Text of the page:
WASHINGTON (CN) — A federal appeals court on Tuesday overturned a Food and Drug Administration ban on the use of electric shock devices to treat overly aggressive kids at a Massachusetts institution for people with developmental disabilities.
Parents of students at the Judge Rotenberg Educational Center who are treated by the method brought the case directly to the D.C. Circuit after the FDA “took the rare step” to ban the devices, called graduated electronic decelerators, in May 2020. The agency had only banned two other medical devices since 1983, but was under pressure from disability rights advocates who called the practice “torture.”
But parents said that the devices, which are used to treat self-injurious or aggressive behavior, are the only option left for their disabled children. They further argued the method doesn’t harm the students, despite it spurring widespread media attention and mountains of litigation after a video showing a teenager screaming for help from the painful shocks went viral in 2012.
“Patients who receive it are those who have proved resistant to all other therapies,” said Max Stern, counsel for Luis Aponte, a parent of one of the 55 patients who currently receive the treatment, during oral arguments in April.
The Judge Rotenberg Educational Center is the only facility in the country to use the method for self-injurious or aggressive behaviors, but other health care practitioners use the device to treat drug, alcohol and tobacco additions, as well as inappropriate sexual behaviors following traumatic brain injuries.
But the agency only banned the device for treating aggressive and self-injurious behaviors, which is why the FDA’s rule didn’t stand up to the D.C. Circuit judges.
Writing for the 2-1 majority, Senior U.S. Circuit Judge David B. Sentelle said the agency lacks the statutory authority to ban a medical device for a particular use, according to an FDA statute. The agency can ban a device completely but it can’t pick and choose the conditions, the court ruled.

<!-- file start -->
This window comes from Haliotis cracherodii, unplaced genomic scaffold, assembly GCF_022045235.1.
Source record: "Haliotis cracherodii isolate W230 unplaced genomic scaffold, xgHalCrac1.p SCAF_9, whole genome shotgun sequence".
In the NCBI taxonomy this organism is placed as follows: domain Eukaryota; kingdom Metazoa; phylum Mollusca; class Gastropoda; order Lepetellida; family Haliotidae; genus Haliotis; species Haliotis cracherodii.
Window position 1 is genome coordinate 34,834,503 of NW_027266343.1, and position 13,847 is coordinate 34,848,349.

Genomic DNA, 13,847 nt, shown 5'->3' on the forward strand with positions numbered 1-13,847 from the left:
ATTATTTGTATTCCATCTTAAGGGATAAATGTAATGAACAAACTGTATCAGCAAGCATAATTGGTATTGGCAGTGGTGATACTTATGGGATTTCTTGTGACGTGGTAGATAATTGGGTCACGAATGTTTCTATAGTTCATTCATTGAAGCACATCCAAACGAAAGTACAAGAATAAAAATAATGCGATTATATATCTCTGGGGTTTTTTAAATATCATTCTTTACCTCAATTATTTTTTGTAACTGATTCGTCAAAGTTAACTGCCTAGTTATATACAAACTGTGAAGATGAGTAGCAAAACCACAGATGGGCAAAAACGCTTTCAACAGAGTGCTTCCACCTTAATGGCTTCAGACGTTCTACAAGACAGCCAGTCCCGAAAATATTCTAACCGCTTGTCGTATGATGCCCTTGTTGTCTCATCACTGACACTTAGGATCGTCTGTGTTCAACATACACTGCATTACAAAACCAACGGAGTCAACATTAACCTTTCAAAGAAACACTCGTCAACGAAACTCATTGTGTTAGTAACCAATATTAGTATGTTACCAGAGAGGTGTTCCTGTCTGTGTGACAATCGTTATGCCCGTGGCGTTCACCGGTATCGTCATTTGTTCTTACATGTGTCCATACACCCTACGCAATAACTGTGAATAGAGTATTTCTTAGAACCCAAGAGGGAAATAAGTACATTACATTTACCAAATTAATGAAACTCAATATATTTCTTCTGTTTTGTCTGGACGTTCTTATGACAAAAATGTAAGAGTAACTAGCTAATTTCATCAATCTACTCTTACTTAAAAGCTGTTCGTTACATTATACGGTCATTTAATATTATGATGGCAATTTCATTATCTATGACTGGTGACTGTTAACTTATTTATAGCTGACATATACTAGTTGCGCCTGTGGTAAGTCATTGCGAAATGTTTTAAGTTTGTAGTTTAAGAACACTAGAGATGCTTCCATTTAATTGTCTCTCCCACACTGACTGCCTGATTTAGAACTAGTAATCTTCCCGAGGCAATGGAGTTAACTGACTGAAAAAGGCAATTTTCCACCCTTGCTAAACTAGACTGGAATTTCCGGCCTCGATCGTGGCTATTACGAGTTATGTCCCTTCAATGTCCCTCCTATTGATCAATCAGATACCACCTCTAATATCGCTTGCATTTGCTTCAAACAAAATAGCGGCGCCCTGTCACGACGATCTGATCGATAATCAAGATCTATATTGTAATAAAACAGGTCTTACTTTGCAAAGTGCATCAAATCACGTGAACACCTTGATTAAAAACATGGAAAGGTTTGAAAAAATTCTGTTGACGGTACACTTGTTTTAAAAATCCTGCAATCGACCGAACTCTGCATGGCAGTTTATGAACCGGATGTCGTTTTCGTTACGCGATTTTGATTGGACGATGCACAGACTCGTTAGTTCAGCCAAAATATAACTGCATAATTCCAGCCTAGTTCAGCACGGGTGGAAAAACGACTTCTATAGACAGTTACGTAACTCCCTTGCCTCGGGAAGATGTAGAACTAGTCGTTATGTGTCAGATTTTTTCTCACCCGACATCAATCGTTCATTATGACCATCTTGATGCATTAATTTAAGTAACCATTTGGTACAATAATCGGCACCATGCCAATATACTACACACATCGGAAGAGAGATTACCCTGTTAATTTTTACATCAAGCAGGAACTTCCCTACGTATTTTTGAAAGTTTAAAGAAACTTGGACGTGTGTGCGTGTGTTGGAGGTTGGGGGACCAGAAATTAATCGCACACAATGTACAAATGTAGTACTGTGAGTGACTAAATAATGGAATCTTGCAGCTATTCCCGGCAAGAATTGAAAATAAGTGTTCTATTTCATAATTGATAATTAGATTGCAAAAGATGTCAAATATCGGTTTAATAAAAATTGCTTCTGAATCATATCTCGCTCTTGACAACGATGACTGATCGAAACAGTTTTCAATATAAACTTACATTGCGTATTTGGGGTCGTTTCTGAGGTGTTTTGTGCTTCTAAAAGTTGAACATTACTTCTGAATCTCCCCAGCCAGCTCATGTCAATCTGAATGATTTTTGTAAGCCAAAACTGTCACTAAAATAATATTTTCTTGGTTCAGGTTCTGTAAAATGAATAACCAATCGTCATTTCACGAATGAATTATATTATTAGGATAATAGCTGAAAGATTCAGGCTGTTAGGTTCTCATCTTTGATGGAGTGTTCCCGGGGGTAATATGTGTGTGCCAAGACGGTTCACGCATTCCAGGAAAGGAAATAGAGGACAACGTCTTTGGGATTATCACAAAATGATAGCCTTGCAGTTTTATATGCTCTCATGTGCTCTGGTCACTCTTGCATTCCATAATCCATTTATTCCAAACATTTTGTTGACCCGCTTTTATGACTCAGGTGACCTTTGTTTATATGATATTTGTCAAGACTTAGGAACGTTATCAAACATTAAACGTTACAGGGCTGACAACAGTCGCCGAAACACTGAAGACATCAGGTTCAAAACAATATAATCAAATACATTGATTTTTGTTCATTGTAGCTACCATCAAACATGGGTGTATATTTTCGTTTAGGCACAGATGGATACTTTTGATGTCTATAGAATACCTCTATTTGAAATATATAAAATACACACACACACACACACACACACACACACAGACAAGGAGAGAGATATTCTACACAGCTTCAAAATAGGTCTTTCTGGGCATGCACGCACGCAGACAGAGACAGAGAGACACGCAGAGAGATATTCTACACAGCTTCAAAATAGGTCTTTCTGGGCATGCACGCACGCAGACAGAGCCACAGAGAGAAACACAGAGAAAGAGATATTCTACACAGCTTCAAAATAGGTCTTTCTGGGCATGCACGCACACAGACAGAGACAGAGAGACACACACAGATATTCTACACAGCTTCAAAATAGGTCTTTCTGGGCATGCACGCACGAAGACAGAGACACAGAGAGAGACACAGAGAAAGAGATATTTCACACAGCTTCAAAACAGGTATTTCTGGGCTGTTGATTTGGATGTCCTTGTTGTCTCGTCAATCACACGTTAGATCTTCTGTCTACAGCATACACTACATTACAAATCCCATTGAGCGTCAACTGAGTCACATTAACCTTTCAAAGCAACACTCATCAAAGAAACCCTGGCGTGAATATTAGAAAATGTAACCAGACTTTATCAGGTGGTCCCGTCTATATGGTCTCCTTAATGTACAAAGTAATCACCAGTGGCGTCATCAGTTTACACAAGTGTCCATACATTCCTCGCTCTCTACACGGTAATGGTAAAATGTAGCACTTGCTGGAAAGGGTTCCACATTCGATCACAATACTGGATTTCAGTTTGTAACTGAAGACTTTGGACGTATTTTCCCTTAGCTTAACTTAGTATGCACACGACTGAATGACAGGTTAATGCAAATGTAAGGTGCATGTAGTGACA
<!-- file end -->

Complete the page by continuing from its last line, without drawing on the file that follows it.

“The FDA has no authority to choose what medical devices a practitioner should prescribe or administer or for which conditions,” wrote Sentelle, a Ronald Reagan appointee, who was joined in the majority by U.S. Circuit Judge Gregory G. Katsas, appointed by Donald Trump.
“We are not persuaded that because the FDA possesses the ‘greater’ power to completely ban a medical device, it must have the ‘lesser’ power to tailor a ban to only certain uses,” he added, describing several examples where this rule applies. “Congress may provide Medicaid funds to states or it may not, but once states have relied upon those sizable funds, it cannot condition their receipt on an expansion of Medicaid without running afoul of the Tenth Amendment.”
What’s more, the majority found the FDA's approach upsets the balance of power between the federal and state governments by allowing the federal government to regulate the practice of medicine, when states have traditionally held that responsibility.
But in a dissenting opinion, Chief U.S. Circuit Judge Sri Srinivasan said the opposite is true: allowing partial bans further preserves the balance of power between the state and federal governments.
“It is hard to see how allowing the agency to fashion a less intrusive ban would give rise to a more significant federalism-based concern,” wrote Srinivasan, a Barack Obama appointee. “In fact, recognizing the FDA’s ability to tailor a ban to a device’s most problematic uses will enable the agency to avoid affecting state regulation of the practice of medicine more than is necessary.”
Srinivasan argued that the FDA has more than an all-or-nothing banning power. In fact, the riskier the device, the greater the FDA’s power to regulate it, he said.
“Why force the agency to make an all-or-nothing choice — either abolish a highly beneficial use so it can stamp out a highly risky one, or stomach the highly risky use so it can preserve the highly beneficial one?” Srinivasan wrote.
When making the decision to ban the electric shock device for treatment of aggressive behavior, the FDA found that the device poses a number of health risks: from physical injuries like burns, tissue damage and severe pain, to psychological damage like anxiety, panic and post-traumatic stress disorder.
When used to treat smoking, the smoker typically controls the device or communicates harmful symptoms to their health care provider, Srinivasan noted. But at the Judge Rotenberg Education Center, students with developmental or intellectual disabilities don’t control the devices and might be unable to communicate their pain.
Since the primary purpose of the Federal Food, Drug and Cosmetics Act is to protect consumers from dangerous products, it’s reasonable for the FDA to impose a ban that targets the device’s most dangerous uses, Srinivasan said.
“Against that backdrop, the agency’s authority to fashion a partial ban on a device is unexceptionable," he wrote.
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